Bermuda's Changing Its Tune When It Comes to Tourism
What's not to like about Bermuda? From the beautiful beaches and Easter egg-colored houses dotting the island to the quick, 90-minute hop from New York, it's a great (albeit expensive) getaway destination. Despite its obvious appeal, though, the island's only recently begun to make a concerted effort to attract tourists who aren't passing through on cruises.
As Bloomberg reports, Bermuda will soon see a handful of new resorts open in the next few years, which is bigger news than you might think, as accommodation options on the island are fairly limited. The largest properties have long been the aging Fairmont Southampton and the Hamilton Princess & Beach Club — the latter of which recently received a $100 million makeover — while others include lovely, costly gems like The Reefs and Rosewood Tucker's Point. These mainstays will now see some competition from properties like the recently opened Loren at Pink Beach, where rooms start at $695 a night in late-June.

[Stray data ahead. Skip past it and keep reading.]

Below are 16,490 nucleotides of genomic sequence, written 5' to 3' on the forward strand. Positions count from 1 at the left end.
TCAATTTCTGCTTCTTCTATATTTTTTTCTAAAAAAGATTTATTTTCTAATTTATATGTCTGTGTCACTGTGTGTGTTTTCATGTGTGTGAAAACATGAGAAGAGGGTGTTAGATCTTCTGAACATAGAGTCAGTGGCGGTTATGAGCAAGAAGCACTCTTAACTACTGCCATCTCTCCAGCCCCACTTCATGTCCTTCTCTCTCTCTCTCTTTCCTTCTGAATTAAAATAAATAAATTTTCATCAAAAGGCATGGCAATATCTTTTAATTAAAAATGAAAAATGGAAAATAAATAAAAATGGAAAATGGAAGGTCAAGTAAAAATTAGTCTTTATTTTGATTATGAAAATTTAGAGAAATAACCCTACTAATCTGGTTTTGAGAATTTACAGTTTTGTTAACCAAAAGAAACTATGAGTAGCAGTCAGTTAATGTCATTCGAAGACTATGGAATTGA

Boutique-style hotels won't be the only additions to Bermuda's tourist landscape, however; a Ritz-Carlton Reserve and St. Regis are also under construction. For travelers who want to avoid the island's sky-high prices, this is great news — those Ultimate Rewards points, Starpoints (and Marriott/Ritz points) will finally come in handy in a destination that's historically been rather award travel-unfriendly, at least on the hotel side. Unfortunately, though, you won't be able to redeem points at the Ritz-Carlton property as it is a Reserve hotel.
In addition to breathing some new life into its accommodation scene, Bermuda has recently seen some promising restaurant openings, such as Marée at the Loren. And don't overlook the Barracuda Grill in Hamilton — not a brand new eatery but still a great one for seafood and other gourmet fare.
Overall, it's great to see that Bermuda is stepping up its game when it comes to hotels, especially since those of us who can't afford prices tailored to the yachting crowd stand to benefit from it.